The Weekly Feed: January Sixth

Sandhill Crane; Dugald Stermer, Los Angeles Times

Here’s a partial list of the articles and links we’ve shared on our Rural Arts and Culture Feed on Facebook while we have been offline for the holidays and for holiday travel. We hope everyone has enjoyed their first week of the new year.
• The Los Angeles Times (as seen above) recently reprinted a number of field guide illustrations by Dugald Stermer, who passed away last month. This is an under-appreciated art form, and one we don’t normally put under the wide umbrella of the rural arts, yet these illustrations make perfect sense alongside The Almanac For Moderns or the poetry of Lorine Niedecker.
• 2012 marks the centennial of Woody Guthrie’s birth. The Woody Guthrie Centennial Celebration site contains all the information and links to a wide array of events, recordings and publications to mark this birthday. We’ll have more information on these festivities as the year progresses.
• We’ve mentioned on numerous occasions the forthcoming film The Winding Stream: The Carters, The Cashes, And The Course of Country Music – and we were delighted to see this clip of a Carter-inspired song circle that crosses rural-urban lines:
• 2011 was a landmark year for the music and legacy of John Fahey. In the autumn Dust-to-Digital released Your Past Comes Back To Haunt You: The Fonotone Years [1958-1965] to wide critical acclaim, and Fahey’s friend and collaborator Glenn Jones (who edited Your Past) released a The Wanting, a solo guitar record that also met with a warm and enthusiastic reception. On New Year’s Eve we posted Fahey’s later interpretation of “Auld Lang Syne,” but here, instead, is a cut from the Fonotone years, with some vocals as well, followed by Jones’s “Of It’s Own Kind:”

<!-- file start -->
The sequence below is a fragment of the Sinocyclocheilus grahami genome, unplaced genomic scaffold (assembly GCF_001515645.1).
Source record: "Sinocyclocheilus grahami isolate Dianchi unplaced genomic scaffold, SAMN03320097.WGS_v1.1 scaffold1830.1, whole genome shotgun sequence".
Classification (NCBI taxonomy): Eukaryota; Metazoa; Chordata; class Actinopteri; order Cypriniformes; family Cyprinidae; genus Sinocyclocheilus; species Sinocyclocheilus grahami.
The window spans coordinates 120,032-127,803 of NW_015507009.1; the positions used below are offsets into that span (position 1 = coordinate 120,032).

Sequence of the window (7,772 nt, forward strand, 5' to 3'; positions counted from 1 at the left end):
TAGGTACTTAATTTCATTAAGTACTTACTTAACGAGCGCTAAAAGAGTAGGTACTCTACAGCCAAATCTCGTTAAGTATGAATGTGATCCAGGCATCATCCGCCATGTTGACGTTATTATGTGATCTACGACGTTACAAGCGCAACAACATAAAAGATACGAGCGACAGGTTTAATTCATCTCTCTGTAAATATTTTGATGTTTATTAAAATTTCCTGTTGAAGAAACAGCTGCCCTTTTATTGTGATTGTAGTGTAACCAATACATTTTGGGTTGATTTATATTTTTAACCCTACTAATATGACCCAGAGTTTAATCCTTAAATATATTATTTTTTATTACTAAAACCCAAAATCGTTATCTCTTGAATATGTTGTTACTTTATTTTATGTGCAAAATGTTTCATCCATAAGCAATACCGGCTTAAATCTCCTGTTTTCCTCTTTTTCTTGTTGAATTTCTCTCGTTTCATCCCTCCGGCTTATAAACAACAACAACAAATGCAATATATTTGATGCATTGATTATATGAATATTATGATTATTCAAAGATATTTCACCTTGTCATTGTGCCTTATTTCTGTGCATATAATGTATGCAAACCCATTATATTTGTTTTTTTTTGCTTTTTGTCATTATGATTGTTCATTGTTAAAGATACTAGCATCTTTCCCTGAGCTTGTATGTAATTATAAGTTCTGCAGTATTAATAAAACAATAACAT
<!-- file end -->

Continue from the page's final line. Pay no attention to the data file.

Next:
• In thinking about the rural-urban migrations that shaped the modern blues, Howard Reich of The Chicago Tribune recently asked “Is This The Twilight Of Blues Music?”
The Boiled Down Juice has offered a series of diverse pieces recently on Ozark New Year’s cuisine, urban farming, and the work of Jimmy Santiago Baco: the poet and advocate for the arts within the prison system.
• Knife-making is another under-appreciated art form, but thanks are due to Rural Missouri Magazine for producing this excellent video on the process and the products of such work. Kyle Spradley also contributes an article from the Ozark Knife Makers classes.
• From an Bedouin village to international literary fame, Egyptian novelist Miral al-Tahawy’s story touches on a number of rural-international and rural-urban narratives. Abdalla F. Hassan writes in The New York Times of her journey and her most recent work Brooklyn Heights.
• We were excited to see that Stephanie Ash of recently offered a review of the Rural America Contemporary Artists exhibit. We are going to work in 2012 to focus in-depth on these artists, so please stay tuned. Here’s RACA organizer Brian Frink’s “Winston,” a rural-contemporary complement to the work of Dugald Stermer above: